— The House Committee on Oversight and Reform has 24 Democrats and 17 Republicans, and is chaired by U.S. Rep. Elijah Cummings of Maryland.
Democrats include U.S. Rep. Debbie Wasserman Schultz of Weston.
Republicans include Steube.
Oversight has been particularly pressing of Trump on issues ranging from Russian sanctions to his use of his private properties for federal business, to alleged violations of the Hatch Act, which bars federal employees from assisting political campaigns.
Yet it was Oversight’s hearing with Trump’s former personal lawyer Michael Cohen in February that set the tone for House Democrats in probing Trump. That hearing made Cummings both the symbol of Democrats’ righteous angst and of Republicans’ contention that partisan politics were after the President.
— The House Committee on Foreign Affairs includes 26 Democrats and 20 Republicans and is chaired by Eliot Engel of New York.
Democrats include Deutch.
Republicans include U.S. Reps Ted Yoho of Gainesville, Brian Mast of Palm City, and Francis Rooney of Naples.
Foreign Affairs may take much of the lead on the Ukraine matter, particularly whether that was a “shadow” foreign policy move by Trump. Though his committee has not yet held any hearings on it, Egel has been particularly active and outspoken in demanding information about what Trump said to Zelensky.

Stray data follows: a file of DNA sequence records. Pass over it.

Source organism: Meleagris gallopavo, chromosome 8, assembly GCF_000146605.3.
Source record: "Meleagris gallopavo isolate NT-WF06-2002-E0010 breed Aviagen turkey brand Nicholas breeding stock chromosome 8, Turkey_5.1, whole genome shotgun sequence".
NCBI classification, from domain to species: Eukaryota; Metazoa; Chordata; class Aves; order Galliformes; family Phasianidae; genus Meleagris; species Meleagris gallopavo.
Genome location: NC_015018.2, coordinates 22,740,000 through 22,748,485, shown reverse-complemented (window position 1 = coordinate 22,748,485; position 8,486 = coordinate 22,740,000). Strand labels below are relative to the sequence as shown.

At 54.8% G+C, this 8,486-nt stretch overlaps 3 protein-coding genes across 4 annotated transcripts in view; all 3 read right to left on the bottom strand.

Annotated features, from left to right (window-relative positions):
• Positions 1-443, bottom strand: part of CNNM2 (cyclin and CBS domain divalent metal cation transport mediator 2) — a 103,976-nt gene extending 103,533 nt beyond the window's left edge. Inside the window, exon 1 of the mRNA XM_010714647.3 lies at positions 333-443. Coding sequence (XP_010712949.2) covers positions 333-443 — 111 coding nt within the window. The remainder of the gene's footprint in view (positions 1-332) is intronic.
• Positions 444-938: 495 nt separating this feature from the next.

The committee also has held a couple of hearings so far on Russia, including one on “Russian Disinformation Attacks on Elections.”
— The House Committee on Financial Services has 34 Democrats and 26 Republicans, and is chaired by Maxine Waters of California.
Democrats include U.S. Rep. Al Lawson of Tallahassee.
Republicans include U.S. Rep. Bill Posey of Rockledge.
To date, Financial Services has done little with regard to any allegations of wrongdoing involving Trump, except to jointly demand with Foreign Affairs [to no avail] a report on sanctions against Russia. With its oversight on banking and international finance, Waters’ committee may be the one to “follow the money”, should congressional Democrats deem such a strategy to be a part of the probe.
— The House Committee on Ways and Means has 25 Democrats and 17 Republicans, and is chaired by U.S. Rep. Richard Neal of Massachusetts.
Democrats include U.S. Rep. Stephanie Murphy of Winter Park.
Republicans include U.S. Rep. Vern Buchanan of Longboat Key.
The House’s chief tax-writing committee is uniformly seen as powerful; yet it might seem an odd place for an impeachment probe, except for the prospect that Trump’s taxes remain a source of controversy and suspicion among Democrats. The committee also has oversight over a variety of matters such as foreign trade.